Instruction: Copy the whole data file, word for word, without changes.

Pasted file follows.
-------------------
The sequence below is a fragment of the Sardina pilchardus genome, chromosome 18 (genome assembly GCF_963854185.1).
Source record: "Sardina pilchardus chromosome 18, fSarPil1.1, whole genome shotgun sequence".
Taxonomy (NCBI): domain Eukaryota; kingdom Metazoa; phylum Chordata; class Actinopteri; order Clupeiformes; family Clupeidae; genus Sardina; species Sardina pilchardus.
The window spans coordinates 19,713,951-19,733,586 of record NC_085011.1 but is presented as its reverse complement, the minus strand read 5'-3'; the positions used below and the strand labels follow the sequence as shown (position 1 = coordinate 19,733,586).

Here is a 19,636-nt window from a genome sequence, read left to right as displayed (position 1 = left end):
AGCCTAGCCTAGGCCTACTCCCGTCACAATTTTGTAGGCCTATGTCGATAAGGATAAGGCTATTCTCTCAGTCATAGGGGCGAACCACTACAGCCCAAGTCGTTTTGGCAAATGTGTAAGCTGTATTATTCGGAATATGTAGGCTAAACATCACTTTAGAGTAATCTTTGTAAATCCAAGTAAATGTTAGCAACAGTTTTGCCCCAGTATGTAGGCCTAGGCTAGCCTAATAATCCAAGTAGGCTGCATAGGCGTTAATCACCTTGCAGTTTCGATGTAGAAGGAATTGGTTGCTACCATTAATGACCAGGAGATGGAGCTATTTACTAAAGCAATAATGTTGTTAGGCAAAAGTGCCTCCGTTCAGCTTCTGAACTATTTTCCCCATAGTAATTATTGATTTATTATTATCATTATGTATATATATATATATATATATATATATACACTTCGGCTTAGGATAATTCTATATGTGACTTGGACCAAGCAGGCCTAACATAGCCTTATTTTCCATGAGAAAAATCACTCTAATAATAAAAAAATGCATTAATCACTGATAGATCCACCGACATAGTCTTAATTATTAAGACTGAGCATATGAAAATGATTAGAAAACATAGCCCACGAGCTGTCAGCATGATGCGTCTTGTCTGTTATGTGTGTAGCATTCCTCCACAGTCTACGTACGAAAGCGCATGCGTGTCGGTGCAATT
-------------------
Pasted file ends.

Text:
The sequence below is a fragment of the Sardina pilchardus genome, chromosome 18 (genome assembly GCF_963854185.1).
Source record: "Sardina pilchardus chromosome 18, fSarPil1.1, whole genome shotgun sequence".
Taxonomy (NCBI): domain Eukaryota; kingdom Metazoa; phylum Chordata; class Actinopteri; order Clupeiformes; family Clupeidae; genus Sardina; species Sardina pilchardus.
The window spans coordinates 19,713,951-19,733,586 of record NC_085011.1 but is presented as its reverse complement, the minus strand read 5'-3'; the positions used below and the strand labels follow the sequence as shown (position 1 = coordinate 19,733,586).

Here is a 19,636-nt window from a genome sequence, read left to right as displayed (position 1 = left end):
AGCCTAGCCTAGGCCTACTCCCGTCACAATTTTGTAGGCCTATGTCGATAAGGATAAGGCTATTCTCTCAGTCATAGGGGCGAACCACTACAGCCCAAGTCGTTTTGGCAAATGTGTAAGCTGTATTATTCGGAATATGTAGGCTAAACATCACTTTAGAGTAATCTTTGTAAATCCAAGTAAATGTTAGCAACAGTTTTGCCCCAGTATGTAGGCCTAGGCTAGCCTAATAATCCAAGTAGGCTGCATAGGCGTTAATCACCTTGCAGTTTCGATGTAGAAGGAATTGGTTGCTACCATTAATGACCAGGAGATGGAGCTATTTACTAAAGCAATAATGTTGTTAGGCAAAAGTGCCTCCGTTCAGCTTCTGAACTATTTTCCCCATAGTAATTATTGATTTATTATTATCATTATGTATATATATATATATATATATATATATACACTTCGGCTTAGGATAATTCTATATGTGACTTGGACCAAGCAGGCCTAACATAGCCTTATTTTCCATGAGAAAAATCACTCTAATAATAAAAAAATGCATTAATCACTGATAGATCCACCGACATAGTCTTAATTATTAAGACTGAGCATATGAAAATGATTAGAAAACATAGCCCACGAGCTGTCAGCATGATGCGTCTTGTCTGTTATGTGTGTAGCATTCCTCCACAGTCTACGTACGAAAGCGCATGCGTGTCGGTGCAATT